Felicity has created a safe space for us that we couldn't replicate alone where she helps us openly discuss and explore our relationship as best mates and business partners.
It's great to be able to not only say out loud how I'm feeling about things, but also to hear James speak honestly about himself too.
I can look back to a number of important decisions we have made with the business this year that have been a direct result of our sessions with Felicity”
"For me it's a chance to spend quality time with George where we both slow down and actually connect. That's valuable in itself and having a dedicated space to do that is amazing.
Then, being able to work on our relationship as a whole, understanding how and why we work well (or not) and exploring that in a safe and exciting way. It's great to be able to observe George learning something about himself or exploring something as I feel like I get to know him better as he's doing it.
It feels good for me too to be able to chat through things with you infront of George, I feel like I'm giving him more of a chance to get to know me"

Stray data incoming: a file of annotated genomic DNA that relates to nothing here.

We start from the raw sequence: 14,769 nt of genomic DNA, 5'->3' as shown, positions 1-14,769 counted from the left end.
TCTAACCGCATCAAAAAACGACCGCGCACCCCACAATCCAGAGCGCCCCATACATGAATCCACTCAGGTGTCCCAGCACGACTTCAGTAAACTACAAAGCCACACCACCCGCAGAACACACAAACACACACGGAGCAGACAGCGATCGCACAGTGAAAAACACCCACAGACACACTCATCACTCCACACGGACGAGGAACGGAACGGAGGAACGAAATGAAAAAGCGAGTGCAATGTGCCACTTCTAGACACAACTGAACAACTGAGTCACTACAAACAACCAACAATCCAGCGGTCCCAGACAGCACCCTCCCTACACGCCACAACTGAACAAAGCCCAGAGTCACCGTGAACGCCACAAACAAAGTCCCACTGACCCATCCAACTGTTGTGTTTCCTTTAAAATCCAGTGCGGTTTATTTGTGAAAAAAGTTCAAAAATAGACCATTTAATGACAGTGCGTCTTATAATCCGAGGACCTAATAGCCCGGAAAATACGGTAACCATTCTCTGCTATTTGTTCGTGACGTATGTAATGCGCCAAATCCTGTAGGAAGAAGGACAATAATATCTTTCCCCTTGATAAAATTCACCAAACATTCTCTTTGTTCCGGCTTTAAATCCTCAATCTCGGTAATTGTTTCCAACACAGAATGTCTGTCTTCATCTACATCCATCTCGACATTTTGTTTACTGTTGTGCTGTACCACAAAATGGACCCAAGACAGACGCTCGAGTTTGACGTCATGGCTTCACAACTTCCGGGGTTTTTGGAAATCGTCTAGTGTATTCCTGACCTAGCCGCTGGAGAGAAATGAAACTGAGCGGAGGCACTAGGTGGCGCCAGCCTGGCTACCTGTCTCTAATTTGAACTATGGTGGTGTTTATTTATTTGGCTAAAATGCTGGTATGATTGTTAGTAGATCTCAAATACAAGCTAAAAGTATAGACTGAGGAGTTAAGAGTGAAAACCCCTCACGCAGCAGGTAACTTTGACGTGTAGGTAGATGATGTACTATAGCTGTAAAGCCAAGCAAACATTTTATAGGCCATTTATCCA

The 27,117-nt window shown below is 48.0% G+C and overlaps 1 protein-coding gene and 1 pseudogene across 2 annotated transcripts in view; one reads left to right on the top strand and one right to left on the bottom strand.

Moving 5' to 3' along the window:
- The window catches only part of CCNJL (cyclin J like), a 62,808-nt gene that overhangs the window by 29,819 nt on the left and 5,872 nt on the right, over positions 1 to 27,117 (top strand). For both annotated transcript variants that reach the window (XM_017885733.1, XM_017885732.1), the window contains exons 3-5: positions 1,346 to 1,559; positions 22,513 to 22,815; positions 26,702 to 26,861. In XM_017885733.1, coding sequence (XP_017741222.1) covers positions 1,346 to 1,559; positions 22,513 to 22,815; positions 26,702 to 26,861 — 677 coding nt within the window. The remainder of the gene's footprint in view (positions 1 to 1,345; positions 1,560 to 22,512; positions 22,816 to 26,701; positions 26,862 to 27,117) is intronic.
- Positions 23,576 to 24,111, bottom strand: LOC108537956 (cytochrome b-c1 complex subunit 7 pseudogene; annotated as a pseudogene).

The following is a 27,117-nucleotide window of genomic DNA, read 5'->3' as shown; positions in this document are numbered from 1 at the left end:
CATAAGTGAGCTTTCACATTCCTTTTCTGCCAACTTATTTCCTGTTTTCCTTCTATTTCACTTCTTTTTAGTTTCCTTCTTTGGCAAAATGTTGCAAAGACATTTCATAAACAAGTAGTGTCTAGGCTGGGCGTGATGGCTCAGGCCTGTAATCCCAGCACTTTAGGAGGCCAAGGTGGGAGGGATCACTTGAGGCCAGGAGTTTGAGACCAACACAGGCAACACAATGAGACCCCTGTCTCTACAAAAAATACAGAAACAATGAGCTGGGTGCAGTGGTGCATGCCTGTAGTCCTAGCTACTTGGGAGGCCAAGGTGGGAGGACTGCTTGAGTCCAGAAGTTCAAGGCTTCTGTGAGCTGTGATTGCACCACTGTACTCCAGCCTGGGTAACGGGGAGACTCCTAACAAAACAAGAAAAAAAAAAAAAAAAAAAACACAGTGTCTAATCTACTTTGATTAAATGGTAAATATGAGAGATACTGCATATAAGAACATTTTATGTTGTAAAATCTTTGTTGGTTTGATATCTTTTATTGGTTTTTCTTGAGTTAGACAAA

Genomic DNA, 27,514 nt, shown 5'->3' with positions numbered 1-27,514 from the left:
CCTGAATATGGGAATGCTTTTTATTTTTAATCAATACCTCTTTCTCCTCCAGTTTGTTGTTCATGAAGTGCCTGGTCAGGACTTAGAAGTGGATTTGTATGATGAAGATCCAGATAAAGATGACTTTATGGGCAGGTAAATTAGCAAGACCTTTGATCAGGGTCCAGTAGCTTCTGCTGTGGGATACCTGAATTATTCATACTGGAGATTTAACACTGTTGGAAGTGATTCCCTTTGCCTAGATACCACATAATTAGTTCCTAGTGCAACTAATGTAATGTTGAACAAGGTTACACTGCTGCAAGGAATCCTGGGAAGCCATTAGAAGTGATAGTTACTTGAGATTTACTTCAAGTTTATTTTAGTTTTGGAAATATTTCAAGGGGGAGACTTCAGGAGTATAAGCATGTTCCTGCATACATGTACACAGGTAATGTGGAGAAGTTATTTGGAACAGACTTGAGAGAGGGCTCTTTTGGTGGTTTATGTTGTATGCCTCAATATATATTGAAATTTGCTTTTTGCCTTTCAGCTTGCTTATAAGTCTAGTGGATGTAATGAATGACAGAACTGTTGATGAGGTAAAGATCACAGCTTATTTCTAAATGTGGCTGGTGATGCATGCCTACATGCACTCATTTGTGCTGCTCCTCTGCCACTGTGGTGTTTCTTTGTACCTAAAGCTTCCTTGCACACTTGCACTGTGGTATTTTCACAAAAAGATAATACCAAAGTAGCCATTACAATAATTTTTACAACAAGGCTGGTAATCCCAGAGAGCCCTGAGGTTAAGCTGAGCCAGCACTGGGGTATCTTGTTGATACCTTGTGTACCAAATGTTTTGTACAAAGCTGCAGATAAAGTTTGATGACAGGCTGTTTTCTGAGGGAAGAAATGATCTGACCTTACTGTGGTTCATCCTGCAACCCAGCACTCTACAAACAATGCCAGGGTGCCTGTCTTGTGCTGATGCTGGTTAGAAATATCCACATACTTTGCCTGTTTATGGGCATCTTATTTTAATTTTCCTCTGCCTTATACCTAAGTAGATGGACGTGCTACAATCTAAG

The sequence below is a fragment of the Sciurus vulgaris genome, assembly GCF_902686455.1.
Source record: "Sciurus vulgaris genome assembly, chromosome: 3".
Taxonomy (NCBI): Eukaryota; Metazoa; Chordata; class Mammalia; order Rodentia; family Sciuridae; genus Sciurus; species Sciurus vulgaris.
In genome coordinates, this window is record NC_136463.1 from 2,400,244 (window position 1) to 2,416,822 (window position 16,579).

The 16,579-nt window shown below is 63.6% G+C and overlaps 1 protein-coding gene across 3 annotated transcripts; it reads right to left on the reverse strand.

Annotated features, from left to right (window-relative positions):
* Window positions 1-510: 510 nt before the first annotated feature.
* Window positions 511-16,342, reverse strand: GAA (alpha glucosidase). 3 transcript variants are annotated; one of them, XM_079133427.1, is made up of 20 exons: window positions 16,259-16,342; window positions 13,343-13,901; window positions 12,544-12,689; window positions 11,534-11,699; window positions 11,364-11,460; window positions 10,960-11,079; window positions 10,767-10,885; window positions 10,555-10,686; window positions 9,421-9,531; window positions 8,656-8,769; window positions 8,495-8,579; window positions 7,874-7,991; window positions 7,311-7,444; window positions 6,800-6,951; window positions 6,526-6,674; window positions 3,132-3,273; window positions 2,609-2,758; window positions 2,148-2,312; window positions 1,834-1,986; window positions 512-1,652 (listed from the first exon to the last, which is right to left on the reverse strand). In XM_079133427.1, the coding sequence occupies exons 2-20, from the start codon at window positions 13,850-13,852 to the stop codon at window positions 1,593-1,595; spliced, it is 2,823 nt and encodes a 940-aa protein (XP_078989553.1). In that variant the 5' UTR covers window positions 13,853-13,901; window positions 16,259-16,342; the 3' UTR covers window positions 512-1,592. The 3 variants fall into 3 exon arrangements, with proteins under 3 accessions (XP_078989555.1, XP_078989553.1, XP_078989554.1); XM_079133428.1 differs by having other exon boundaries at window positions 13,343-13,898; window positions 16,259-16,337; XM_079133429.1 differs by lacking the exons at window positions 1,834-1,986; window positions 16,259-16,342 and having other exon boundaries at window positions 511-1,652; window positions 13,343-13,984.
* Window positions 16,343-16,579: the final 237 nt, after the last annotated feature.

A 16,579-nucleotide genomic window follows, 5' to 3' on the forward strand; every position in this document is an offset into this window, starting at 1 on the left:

From my perspective, it’s been so exciting to be alongside George and James at this point of their business. To see their relationship evolving, and hearing about how it impacts their decision-making and shapes their business growth. Most importantly, each month, they speak to each other openly about how they are experiencing their work & life. It keeps them connected, supported and minimises the risk of burn-out which can be common in the early stages of a business.
I’ve greatly enjoyed being able to take my experience of coaching communication, leadership and relationships from corporates and translating it into an approach which works well for Co-Founders. I see it as a huge privilege to support the growth and sustainability of entrepreneurship in the UK, through helping balance the performance and well-being needs of the Co-Founder relationship.